What's the Difference Between Wax and Oil Vaporizers?
There’s a flood of high-tech weed products on the market. Why do some folks prefer wax pens while others opt for oil vapes? And which one is best for you?
Published on September 3, 2019

If you’ve popped into a pot shop, you’ve likely seen them stocked with vape pens and handheld oil vaporizers. These two types of products look nearly identical, and they sport similar functions, but there are differences between them. What are those differences, and why do those differences matter to you, dear consumer?

Most vaporizer pens work the same way: A rechargeable battery in the handheld unit drives energy into a heatable element — usually a metallic coil or a plate — which vaporizes the pen’s contents so it can be inhaled. Where they mainly differ is how they’re used.


Wax Pens: For the DIY On-the-Go Toker

Wax pens are filled with marijuana waxes, shatters, crumbles, or other concentrates that usually come in relatively solid form. Most wax pens rely on a metallic coil to heat the wax enough to vaporize it. These products are designed so you can load them with whatever you want, often with a built-in scooper. 

Word of wisdom: The coils on wax pens often burn out after about six weeks of use. You’ll need to replace them regularly.


Oil Vaporizer Pens: For the Minimalist Toker

Oil pens vaporize cannabis-infused oils rather than waxes or shatters. Some oil vape pens come equipped with empty tanks that the consumer can load themselves. However, most are designed to handle preloaded cartridges (called “carts”), which can contain pure oils derived solely from cannabis, or mixtures containing both weed oil and some filler like vegetable glycerin.

Check with the manufacturer to see if your brand fills their cartridges with only pure cannabis oils.

If you go with preloaded cartridges, you won’t need to worry about replacing your pen’s coils. Pre-loaded cartridges come with their own built-in heating elements, so when the cartridge is empty, simply screw on a new cartridge and voila, you’re ready to start hitting that pen again.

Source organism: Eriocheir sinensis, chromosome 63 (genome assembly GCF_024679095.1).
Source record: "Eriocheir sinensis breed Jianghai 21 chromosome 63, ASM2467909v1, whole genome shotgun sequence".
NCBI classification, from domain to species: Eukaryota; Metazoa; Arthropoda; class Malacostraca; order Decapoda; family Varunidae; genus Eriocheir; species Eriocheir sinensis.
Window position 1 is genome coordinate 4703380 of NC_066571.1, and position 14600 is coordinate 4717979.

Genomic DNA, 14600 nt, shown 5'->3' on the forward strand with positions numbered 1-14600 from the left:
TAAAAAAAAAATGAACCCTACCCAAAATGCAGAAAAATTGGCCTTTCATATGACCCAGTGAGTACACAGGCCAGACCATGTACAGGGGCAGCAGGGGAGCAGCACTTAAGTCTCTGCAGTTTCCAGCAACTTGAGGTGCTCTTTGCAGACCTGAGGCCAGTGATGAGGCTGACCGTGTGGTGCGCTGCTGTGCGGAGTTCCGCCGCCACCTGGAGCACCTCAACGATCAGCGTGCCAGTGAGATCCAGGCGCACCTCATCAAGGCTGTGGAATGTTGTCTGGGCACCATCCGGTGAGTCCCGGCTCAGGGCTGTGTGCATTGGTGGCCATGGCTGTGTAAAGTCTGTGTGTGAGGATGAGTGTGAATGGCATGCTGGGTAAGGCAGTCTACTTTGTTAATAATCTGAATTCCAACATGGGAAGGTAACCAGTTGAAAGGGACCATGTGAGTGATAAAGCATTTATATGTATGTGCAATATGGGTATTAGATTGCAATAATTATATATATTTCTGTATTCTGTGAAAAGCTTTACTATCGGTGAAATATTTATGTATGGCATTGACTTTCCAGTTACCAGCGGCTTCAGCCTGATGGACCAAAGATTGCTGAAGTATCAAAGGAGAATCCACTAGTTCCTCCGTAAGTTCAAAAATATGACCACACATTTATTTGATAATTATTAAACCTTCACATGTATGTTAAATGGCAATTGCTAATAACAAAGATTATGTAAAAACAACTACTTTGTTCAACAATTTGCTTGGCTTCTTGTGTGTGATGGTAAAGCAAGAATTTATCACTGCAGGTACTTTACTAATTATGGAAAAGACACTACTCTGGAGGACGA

Also, avoid off-market or unlicensed vape cartridges. Although some fake carts may be fine for human consumption, they aren’t lab tested or regulated, and they’ve been linked to a dangerous lung illness that has likely killed at least one person to date. 

Gallery — Here's What Fake Vapes Actually Look Like:

Two-in-One Hybrid Pens

Some vape pens work as both wax pens and oil vaporizers. Usually, these pens come with kits that include tanks devoted to loading oils, with separate add-ons for screwing on pre-loaded cartridges and/or loading waxes and shatters.

While hybrid pens are ideal for vapers who like to dabble in a little bit of everything, like most jack-of-all-trades, they’re decent at vaporizing everything, but they aren’t specialized for vaporizing a specific kind of extract (oil vs. wax). 



Other Differences

Although most vape pens can be distinguished by a single major factor — what they’re loaded with — there are other differences among individual models, too. Some vape pens have specific temperature controls, so you can dial in the exact heat for the ultimate customized high. Others have additional features, like the ability to vaporize dry herb, on top of wax and oil. 

Basically, do you want control over what’s going into your vape pen and, ultimately, into your body? Or would you rather skip all the messy hassle of loading your own and stick with preloaded oil cartridges instead? Either way, vaporizer pens offer one of the most discreet and portable ways to get lit, so choose your own adventure and have a safe, responsible journey.

MERRY JANE is based in Los Angeles, California and is dedicated to elevating the discussion around cannabis culture.
Share this article with your friends!
By using our site you agree to our use of cookies to deliver a better experience.